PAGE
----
At the end of Matthew’s gospel, Jesus gave his disciples their marching orders: “Go therefore and make disciples of all nations, baptizing them in the name of the Father and of the Son and of the Holy Spirit, teaching them to observe all that I have commanded you.” Every church on the planet ought to have something about making disciples as part of their mission statement. However, what often gets forgotten is the last part of Jesus’ words: “and behold, I am with you always, to the end of the age.” Before we get to work making disciples, we must first remember to remain connected to Jesus as disciples ourselves. The making of disciples flows out of first being disciples.
What Is a Disciple?
The simple definition of a disciple is a “learner” and a “follower.” Our English word “disciple” is related to the word “discipline,” which means something that shapes and forms your life. Jesus clearly taught that to be a disciple of his would mean that he would take the number one place of priority in the lives of his followers: “Jesus said to his disciples, ‘If anyone would come after me, he must deny himself and take up his cross and follow me” (Matthew 16:24).
While the definition of a Christian and a disciple are related, it might surprise you to learn that the bible speaks of people as disciples who weren’t necessarily Christians. In John 6:66, we read that after Jesus had some particularly challenging things to say in his teaching, “many of his disciples turned back and no longer walked with him.” This means that our definition of disciple should include those who are interested in Jesus but may not yet be converted. A Christian is someone who has repented of their sin, put their faith in Jesus, been “born again” or regenerated, and who fully belongs to Jesus.
What are the Elements of a Disciple’s Life?
While our definition of a disciple needs to include those who are not yet regenerated Christians, that is certainly not the picture of a mature disciple. Discipleship starts with someone learning about Jesus, takes root when they are converted, and continues throughout the remainder of their lives. A disciple is always growing, learning, and maturing in three areas:
Relation to God
A disciple will always be growing in their knowledge of God, both intellectual and experiential. This comes through the practice of spiritual disciples such as bible study, prayer, gathering with other Christians, participation in baptism and the Lord’s Supper, etc.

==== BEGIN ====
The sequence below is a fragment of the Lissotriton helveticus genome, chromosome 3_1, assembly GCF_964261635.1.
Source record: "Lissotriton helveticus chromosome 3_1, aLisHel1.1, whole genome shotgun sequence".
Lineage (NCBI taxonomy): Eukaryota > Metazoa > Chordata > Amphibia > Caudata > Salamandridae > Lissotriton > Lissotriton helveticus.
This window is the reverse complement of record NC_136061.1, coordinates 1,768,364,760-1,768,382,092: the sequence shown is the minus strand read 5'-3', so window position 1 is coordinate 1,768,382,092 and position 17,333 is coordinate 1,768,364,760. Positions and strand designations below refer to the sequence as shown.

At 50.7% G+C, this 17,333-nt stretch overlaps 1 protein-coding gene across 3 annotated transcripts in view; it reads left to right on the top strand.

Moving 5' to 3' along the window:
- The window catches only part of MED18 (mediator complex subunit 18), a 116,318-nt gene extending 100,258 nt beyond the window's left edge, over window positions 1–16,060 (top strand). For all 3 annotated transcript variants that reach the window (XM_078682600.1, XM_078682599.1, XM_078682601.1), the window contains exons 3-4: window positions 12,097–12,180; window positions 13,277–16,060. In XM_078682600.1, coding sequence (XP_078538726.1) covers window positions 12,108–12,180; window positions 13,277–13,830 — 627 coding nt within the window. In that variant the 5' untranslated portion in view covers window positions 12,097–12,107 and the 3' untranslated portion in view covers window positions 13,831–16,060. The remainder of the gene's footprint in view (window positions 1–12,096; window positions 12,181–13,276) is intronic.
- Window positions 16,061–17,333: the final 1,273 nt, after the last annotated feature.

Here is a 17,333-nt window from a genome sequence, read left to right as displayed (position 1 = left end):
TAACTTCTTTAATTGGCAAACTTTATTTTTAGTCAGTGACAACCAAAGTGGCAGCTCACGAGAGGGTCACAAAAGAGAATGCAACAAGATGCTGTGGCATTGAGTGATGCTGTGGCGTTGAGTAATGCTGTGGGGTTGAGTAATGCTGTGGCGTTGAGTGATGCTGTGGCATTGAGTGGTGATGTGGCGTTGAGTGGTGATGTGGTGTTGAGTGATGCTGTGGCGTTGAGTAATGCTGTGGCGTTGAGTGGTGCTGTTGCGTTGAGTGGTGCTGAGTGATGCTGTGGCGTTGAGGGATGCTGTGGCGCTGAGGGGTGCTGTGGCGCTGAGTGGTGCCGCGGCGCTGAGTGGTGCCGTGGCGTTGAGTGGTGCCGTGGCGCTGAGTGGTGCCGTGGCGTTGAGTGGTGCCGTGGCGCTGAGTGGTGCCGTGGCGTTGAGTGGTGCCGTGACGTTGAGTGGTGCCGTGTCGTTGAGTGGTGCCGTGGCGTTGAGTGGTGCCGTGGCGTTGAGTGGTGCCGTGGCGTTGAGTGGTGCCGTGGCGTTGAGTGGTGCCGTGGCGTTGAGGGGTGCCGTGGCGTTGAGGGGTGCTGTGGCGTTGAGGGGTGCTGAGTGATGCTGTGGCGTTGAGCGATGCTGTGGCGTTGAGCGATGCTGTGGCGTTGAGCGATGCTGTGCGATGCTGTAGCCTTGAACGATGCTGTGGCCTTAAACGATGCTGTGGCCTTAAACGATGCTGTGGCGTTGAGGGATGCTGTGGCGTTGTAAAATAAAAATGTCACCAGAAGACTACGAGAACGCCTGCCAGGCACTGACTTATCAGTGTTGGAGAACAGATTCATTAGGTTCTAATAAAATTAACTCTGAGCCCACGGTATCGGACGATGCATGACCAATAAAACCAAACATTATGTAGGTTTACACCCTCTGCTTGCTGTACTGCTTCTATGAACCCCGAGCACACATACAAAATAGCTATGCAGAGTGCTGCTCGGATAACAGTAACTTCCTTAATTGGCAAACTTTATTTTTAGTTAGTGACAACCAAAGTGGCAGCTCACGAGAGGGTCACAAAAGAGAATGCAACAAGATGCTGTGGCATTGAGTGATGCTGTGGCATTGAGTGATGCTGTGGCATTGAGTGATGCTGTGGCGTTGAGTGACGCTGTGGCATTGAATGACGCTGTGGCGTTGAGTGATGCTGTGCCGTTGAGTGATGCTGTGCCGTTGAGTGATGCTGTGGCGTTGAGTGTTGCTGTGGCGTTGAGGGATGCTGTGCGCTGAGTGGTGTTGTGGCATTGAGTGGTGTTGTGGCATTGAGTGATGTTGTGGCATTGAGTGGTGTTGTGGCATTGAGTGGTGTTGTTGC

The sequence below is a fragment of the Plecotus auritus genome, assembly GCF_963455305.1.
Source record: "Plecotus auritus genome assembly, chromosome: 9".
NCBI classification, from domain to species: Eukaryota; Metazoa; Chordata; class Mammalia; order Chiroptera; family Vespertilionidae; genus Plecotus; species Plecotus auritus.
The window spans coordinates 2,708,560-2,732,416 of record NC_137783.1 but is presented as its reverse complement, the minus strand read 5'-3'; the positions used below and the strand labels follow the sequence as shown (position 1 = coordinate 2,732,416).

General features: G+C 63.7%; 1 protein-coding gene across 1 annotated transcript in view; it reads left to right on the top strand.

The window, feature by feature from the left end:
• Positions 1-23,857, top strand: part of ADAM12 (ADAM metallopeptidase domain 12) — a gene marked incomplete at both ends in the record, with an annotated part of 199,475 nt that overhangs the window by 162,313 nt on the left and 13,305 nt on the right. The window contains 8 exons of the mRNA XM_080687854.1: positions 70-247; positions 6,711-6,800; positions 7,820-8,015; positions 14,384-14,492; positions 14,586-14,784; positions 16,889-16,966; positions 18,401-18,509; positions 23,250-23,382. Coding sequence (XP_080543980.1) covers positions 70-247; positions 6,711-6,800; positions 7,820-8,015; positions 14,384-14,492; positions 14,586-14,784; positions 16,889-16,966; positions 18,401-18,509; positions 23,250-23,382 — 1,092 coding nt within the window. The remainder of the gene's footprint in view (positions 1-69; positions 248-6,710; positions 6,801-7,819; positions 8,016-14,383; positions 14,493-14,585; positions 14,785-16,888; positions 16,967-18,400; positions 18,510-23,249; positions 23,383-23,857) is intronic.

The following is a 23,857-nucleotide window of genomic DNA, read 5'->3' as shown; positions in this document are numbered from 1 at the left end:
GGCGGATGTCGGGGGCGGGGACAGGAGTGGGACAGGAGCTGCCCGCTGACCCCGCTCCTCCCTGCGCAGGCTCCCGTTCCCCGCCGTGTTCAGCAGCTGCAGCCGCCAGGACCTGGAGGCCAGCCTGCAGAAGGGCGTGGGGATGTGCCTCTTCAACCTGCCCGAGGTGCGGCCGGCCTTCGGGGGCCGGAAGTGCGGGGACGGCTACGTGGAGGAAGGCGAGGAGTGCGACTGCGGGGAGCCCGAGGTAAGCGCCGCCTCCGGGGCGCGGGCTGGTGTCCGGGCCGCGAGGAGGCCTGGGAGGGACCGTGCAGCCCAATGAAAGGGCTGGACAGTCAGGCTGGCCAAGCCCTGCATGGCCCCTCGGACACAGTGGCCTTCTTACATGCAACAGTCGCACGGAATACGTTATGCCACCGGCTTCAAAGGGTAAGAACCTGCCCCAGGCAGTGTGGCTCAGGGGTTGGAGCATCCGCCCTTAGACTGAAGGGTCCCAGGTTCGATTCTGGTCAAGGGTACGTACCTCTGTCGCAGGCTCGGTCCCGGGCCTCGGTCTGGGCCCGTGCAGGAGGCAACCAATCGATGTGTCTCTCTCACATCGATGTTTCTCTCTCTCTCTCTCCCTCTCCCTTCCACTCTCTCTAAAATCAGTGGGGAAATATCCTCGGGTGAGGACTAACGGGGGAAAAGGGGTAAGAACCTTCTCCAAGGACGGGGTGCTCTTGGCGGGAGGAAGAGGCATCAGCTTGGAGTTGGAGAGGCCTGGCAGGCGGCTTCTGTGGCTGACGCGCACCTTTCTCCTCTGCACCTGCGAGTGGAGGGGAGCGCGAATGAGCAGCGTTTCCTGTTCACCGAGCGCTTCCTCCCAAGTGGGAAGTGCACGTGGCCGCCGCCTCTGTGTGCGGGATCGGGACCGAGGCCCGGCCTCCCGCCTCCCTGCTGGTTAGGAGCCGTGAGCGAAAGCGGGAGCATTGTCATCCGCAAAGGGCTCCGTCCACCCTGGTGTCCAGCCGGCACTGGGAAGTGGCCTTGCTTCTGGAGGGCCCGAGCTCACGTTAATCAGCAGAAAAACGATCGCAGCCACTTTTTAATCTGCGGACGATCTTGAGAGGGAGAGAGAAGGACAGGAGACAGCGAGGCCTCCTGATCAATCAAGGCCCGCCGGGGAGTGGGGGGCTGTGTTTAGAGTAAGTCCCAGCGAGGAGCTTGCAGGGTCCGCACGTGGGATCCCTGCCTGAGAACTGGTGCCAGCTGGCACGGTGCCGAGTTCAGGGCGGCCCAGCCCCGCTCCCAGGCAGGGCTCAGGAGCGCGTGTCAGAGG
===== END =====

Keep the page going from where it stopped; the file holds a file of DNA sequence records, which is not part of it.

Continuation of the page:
Relation to other Christians
There are dozens of New Testament passages that tells us how we are to relate to “one another.” This means that a maturing disciple will always be growing in their relationships with other Christians, seeking to be encouraged while they themselves are encouraged in their spiritual growth.
Relation to non-Christians
A disciple will also seek to share the good news of Jesus with those who are not Christians. They will understand that the term “missionary” does not apply just to those who move to foreign nations, but that all of Christ’s followers are to be his “ambassadors” to those who don’t know Jesus.
Abiding Before Doing
Let’s go back to the often forgotten lines from Jesus’ great commission, “I will be with you always.” As Americans, we are often quick to jump into the project at hand. We are a determined and self-made people. However, before we can hope to make disciples, we must first remember that we are called to be disciples. In John 15, Jesus uses the analogy of a vine and branches with his disciples. He tells them that unless we remain deeply connected to him, we won’t be able to accomplish what he asks of us. “I am the vine; you are the branches. Whoever abides in me and I in him, he it is that bears much fruit, for apart from me you can do nothing” (John 15:5). We want to be about the work of making disciples to be sure! But unless that work flows from a place of deep connection to Jesus, our work will prove to be fruitless in the end. Again, the making flows out of being.